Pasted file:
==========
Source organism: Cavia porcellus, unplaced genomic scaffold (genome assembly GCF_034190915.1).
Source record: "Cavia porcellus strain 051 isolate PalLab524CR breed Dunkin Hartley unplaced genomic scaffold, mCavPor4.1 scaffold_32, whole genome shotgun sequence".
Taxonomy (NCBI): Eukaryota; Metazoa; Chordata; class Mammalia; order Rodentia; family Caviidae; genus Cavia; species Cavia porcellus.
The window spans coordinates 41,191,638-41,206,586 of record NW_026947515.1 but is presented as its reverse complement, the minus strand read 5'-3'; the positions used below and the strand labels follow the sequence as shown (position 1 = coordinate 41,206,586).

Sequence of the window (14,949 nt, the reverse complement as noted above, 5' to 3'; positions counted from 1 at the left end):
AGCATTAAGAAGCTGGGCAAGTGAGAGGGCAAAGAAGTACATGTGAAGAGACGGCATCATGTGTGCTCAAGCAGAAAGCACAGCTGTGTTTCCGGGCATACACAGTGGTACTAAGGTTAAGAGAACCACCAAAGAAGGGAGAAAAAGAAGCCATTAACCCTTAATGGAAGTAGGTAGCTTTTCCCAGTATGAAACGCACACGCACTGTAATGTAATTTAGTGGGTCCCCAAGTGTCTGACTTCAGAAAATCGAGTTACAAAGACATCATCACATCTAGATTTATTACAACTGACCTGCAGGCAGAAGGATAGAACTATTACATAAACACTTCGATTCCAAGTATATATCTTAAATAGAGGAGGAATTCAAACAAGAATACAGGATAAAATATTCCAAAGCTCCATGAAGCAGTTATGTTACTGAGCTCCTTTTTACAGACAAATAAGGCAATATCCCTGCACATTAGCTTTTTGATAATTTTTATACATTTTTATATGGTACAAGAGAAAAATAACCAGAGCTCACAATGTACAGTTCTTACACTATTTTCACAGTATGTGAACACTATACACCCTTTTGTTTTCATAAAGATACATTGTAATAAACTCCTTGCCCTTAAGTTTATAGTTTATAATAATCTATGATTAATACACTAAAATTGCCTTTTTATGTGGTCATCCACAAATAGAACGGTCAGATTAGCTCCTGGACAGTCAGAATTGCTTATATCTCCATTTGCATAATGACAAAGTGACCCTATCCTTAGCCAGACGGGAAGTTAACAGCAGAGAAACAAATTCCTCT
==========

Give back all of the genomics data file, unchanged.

Source organism: Cavia porcellus, unplaced genomic scaffold (genome assembly GCF_034190915.1).
Source record: "Cavia porcellus strain 051 isolate PalLab524CR breed Dunkin Hartley unplaced genomic scaffold, mCavPor4.1 scaffold_32, whole genome shotgun sequence".
Taxonomy (NCBI): Eukaryota; Metazoa; Chordata; class Mammalia; order Rodentia; family Caviidae; genus Cavia; species Cavia porcellus.
The window spans coordinates 41,191,638-41,206,586 of record NW_026947515.1 but is presented as its reverse complement, the minus strand read 5'-3'; the positions used below and the strand labels follow the sequence as shown (position 1 = coordinate 41,206,586).

Sequence of the window (14,949 nt, the reverse complement as noted above, 5' to 3'; positions counted from 1 at the left end):
AGCATTAAGAAGCTGGGCAAGTGAGAGGGCAAAGAAGTACATGTGAAGAGACGGCATCATGTGTGCTCAAGCAGAAAGCACAGCTGTGTTTCCGGGCATACACAGTGGTACTAAGGTTAAGAGAACCACCAAAGAAGGGAGAAAAAGAAGCCATTAACCCTTAATGGAAGTAGGTAGCTTTTCCCAGTATGAAACGCACACGCACTGTAATGTAATTTAGTGGGTCCCCAAGTGTCTGACTTCAGAAAATCGAGTTACAAAGACATCATCACATCTAGATTTATTACAACTGACCTGCAGGCAGAAGGATAGAACTATTACATAAACACTTCGATTCCAAGTATATATCTTAAATAGAGGAGGAATTCAAACAAGAATACAGGATAAAATATTCCAAAGCTCCATGAAGCAGTTATGTTACTGAGCTCCTTTTTACAGACAAATAAGGCAATATCCCTGCACATTAGCTTTTTGATAATTTTTATACATTTTTATATGGTACAAGAGAAAAATAACCAGAGCTCACAATGTACAGTTCTTACACTATTTTCACAGTATGTGAACACTATACACCCTTTTGTTTTCATAAAGATACATTGTAATAAACTCCTTGCCCTTAAGTTTATAGTTTATAATAATCTATGATTAATACACTAAAATTGCCTTTTTATGTGGTCATCCACAAATAGAACGGTCAGATTAGCTCCTGGACAGTCAGAATTGCTTATATCTCCATTTGCATAATGACAAAGTGACCCTATCCTTAGCCAGACGGGAAGTTAACAGCAGAGAAACAAATTCCTCT